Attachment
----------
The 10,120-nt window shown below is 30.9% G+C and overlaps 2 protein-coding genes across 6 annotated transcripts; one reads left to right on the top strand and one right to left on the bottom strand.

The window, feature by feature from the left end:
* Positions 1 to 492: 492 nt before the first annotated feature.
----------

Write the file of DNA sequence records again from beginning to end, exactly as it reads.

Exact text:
The 10,120-nt window shown below is 30.9% G+C and overlaps 2 protein-coding genes across 6 annotated transcripts; one reads left to right on the top strand and one right to left on the bottom strand.

The window, feature by feature from the left end:
* Positions 1 to 492: 492 nt before the first annotated feature.